Microsoft takes $900 Million writeoff on Surface tablets

Discussion in 'Apple, Industry and Internet Discussion' started by Rogifan, Jul 18, 2013.

  1. Rogifan, Jul 18, 2013
    Last edited: Jul 18, 2013

    macrumors G5

    Rogifan

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    #1
  2. macrumors 604

    BaldiMac

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    #2
  3. Moderator

    maflynn

    Staff Member

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    #3
    I think MS is on the right track with win8, the non rt operating system. I think their attempt into hardware is an unmitigated disaster and the right off shows that.

    If they stick to improving win 8 on tablets and making a solid win8 desktop OS, they'll be making more money
     
  4. macrumors 603

    ChazUK

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    #4
    I just popped in to say the same. :p

    I really am starting to enjoy using Windows 8 despite having a massive distaste for it at launch but their ARM strategy seems completely off base when you take into consideration what apple have done with the iPad and Mac OS X.

    Why are Microsoft trying to shoehorn a desktop operating system with the legacy it has into an Arm device like the surface?

    There's just not enough in the way of applications and games on the metro side to back it up (something that Apple are untouchable on IMO).
     
  5. macrumors G3

    roadbloc

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    UK
    #5
    Microsoft rarely get things right to begin with. Windows 1.0, Original Xbox, SkyDrive, MSN and many more of their products were flops to begin with. Give them time, I'm sure they'll figure it out like the rest of their products. Windows 8 is a fantastic tablet and desktop OS and I see it having a lot of potential with some decent updates. As for the Surface... I've yet to use one but they seem okay, albeit overpriced.

    I must be the only person on this forum who doesn't think Ballmer is some sort of idiot. Microsoft release some quality products as well s some questionable ones. Just like any other company.
     
  6. thread starter macrumors G5

    Rogifan

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    #6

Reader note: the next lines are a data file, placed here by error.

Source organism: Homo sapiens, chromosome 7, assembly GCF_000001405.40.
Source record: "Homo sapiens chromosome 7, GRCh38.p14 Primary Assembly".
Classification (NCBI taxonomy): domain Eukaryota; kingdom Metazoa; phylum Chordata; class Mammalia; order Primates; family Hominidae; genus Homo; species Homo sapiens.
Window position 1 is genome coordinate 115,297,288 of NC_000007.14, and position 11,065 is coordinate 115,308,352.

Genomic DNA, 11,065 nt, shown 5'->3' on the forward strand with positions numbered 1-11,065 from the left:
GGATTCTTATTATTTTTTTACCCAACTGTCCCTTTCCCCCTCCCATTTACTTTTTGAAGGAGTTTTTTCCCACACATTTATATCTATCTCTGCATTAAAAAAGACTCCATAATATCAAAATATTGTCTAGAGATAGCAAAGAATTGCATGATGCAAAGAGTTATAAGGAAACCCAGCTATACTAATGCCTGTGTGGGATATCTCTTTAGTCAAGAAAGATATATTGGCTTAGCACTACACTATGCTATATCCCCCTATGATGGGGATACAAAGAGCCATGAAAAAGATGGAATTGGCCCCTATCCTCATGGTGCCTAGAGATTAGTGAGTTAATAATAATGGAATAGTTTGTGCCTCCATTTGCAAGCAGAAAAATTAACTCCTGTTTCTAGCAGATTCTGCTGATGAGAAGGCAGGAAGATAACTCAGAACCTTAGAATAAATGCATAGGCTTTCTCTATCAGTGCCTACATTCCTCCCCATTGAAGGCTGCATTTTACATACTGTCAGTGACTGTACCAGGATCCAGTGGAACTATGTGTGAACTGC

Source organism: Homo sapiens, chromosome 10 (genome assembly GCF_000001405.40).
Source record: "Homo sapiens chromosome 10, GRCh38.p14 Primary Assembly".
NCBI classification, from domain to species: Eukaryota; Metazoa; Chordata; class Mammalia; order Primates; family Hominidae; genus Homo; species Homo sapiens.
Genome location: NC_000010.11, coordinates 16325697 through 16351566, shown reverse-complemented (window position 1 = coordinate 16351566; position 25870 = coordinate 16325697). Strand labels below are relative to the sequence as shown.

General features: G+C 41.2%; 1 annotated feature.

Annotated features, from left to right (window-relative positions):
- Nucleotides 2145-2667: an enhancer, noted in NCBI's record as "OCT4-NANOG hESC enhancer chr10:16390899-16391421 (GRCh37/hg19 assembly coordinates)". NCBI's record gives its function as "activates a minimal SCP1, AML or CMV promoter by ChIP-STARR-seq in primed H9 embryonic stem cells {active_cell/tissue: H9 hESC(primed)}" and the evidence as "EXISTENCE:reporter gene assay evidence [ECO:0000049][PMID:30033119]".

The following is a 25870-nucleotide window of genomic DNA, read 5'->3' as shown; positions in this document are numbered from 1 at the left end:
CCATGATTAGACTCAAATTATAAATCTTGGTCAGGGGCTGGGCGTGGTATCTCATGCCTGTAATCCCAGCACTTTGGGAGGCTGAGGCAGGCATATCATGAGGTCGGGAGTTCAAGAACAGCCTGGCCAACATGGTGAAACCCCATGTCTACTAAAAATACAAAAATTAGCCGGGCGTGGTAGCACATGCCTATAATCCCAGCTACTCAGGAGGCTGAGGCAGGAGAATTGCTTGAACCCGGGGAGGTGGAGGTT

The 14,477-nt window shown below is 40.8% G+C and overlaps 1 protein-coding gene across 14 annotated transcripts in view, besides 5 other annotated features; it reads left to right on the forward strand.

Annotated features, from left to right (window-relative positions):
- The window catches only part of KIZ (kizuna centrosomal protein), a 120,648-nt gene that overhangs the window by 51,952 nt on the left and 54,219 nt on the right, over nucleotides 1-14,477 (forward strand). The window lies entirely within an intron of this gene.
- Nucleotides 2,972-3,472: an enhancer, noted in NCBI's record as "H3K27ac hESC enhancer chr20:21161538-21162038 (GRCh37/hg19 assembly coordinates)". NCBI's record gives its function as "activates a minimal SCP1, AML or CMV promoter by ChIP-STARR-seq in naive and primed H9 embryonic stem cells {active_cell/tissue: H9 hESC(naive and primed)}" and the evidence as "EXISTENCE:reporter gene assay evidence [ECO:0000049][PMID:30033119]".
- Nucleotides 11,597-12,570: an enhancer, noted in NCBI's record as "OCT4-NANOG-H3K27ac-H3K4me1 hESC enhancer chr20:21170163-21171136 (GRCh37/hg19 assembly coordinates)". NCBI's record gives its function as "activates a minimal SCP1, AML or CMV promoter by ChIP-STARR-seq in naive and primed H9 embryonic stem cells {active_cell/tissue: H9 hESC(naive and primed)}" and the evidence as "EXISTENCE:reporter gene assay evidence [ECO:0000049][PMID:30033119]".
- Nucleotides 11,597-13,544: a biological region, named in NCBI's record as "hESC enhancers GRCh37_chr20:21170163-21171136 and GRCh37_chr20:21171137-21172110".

Oops...fixed. :eek:
     
  7. Moderator

    maflynn

    Staff Member

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    #7
    Yup :p

    I think Microsoft has enjoyed varying levels of success despite Ballmer not because of him.

    I agree MS has a poor track record for version 1.0 stuff, but they also have a poor track record when it comes to hardware (xbox is the exception). They're a software company and by producing the tablet, they generated an over priced under-whelming product that also alienated their OEMs. They lost on both fronts, the consumers and the people they sell windows too - the OEMs
     
  8. macrumors 68000

    Joined:
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    Michigan
    #8
    Surface RT tablets, not Surface. It seems like the 'pro' Surface is doing just fine. There is a difference. No one knows any solid numbers regarding Win 8 tablet sales as a whole, as they have not been released.

    Win 8 sales have hit 100 million licenses, which is pretty much on par with Win 7 sales when it was released.
     
  9. macrumors 68040

    velocityg4

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    #9
    Their keyboards are top notch as well. Their mice are second only to Logitech. I use and recommend a combo of a Microsoft keyboard and Logitech mouse. The Lifecam isn't half bad either.
     
  10. thread starter macrumors G5

    Rogifan

    Joined:
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    #10
    Microsoft down almost 10% so far today. Bunch of downgrades apparently. Wow. Wonder if they'll recover some as the day goes on.
     
  11. macrumors G3

    Huntn

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    #11
    I love OSX.

    Considering Windows limits, I found Windows 7 to be workable, but again I'm running into an unsolvable issue which will only be corrected by a clean install. I can't claim this is unheard of on OSX, but I've been running Windows since '95 and it's construction is such that clean installs are an inevitability. I endure it because of games that run better in Windows or not available in Mac.